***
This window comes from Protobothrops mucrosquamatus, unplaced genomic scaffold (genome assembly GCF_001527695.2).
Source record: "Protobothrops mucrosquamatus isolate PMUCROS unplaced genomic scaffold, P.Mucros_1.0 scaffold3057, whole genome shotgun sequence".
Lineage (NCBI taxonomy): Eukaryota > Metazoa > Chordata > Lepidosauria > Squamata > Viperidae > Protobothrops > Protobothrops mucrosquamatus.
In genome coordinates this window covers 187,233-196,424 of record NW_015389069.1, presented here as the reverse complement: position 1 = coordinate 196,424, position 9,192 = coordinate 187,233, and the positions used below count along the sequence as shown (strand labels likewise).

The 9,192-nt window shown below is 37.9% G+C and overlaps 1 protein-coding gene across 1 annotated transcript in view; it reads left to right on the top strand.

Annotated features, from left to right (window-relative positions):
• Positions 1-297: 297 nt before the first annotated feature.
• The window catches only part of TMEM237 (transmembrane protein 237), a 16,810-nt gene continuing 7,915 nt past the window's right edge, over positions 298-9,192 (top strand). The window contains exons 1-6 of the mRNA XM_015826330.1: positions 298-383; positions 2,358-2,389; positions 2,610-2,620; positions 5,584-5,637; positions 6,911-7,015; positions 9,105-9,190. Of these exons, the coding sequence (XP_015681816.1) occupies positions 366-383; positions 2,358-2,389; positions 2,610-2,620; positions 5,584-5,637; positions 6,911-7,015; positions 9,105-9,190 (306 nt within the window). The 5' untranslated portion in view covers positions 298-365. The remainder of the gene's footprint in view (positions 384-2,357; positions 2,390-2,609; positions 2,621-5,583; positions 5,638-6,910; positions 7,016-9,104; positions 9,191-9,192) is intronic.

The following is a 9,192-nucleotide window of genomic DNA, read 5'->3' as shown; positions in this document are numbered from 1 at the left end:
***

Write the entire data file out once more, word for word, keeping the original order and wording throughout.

This window comes from Protobothrops mucrosquamatus, unplaced genomic scaffold (genome assembly GCF_001527695.2).
Source record: "Protobothrops mucrosquamatus isolate PMUCROS unplaced genomic scaffold, P.Mucros_1.0 scaffold3057, whole genome shotgun sequence".
Lineage (NCBI taxonomy): Eukaryota > Metazoa > Chordata > Lepidosauria > Squamata > Viperidae > Protobothrops > Protobothrops mucrosquamatus.
In genome coordinates this window covers 187,233-196,424 of record NW_015389069.1, presented here as the reverse complement: position 1 = coordinate 196,424, position 9,192 = coordinate 187,233, and the positions used below count along the sequence as shown (strand labels likewise).

The 9,192-nt window shown below is 37.9% G+C and overlaps 1 protein-coding gene across 1 annotated transcript in view; it reads left to right on the top strand.

Annotated features, from left to right (window-relative positions):
• Positions 1-297: 297 nt before the first annotated feature.
• The window catches only part of TMEM237 (transmembrane protein 237), a 16,810-nt gene continuing 7,915 nt past the window's right edge, over positions 298-9,192 (top strand). The window contains exons 1-6 of the mRNA XM_015826330.1: positions 298-383; positions 2,358-2,389; positions 2,610-2,620; positions 5,584-5,637; positions 6,911-7,015; positions 9,105-9,190. Of these exons, the coding sequence (XP_015681816.1) occupies positions 366-383; positions 2,358-2,389; positions 2,610-2,620; positions 5,584-5,637; positions 6,911-7,015; positions 9,105-9,190 (306 nt within the window). The 5' untranslated portion in view covers positions 298-365. The remainder of the gene's footprint in view (positions 384-2,357; positions 2,390-2,609; positions 2,621-5,583; positions 5,638-6,910; positions 7,016-9,104; positions 9,191-9,192) is intronic.

The following is a 9,192-nucleotide window of genomic DNA, read 5'->3' as shown; positions in this document are numbered from 1 at the left end: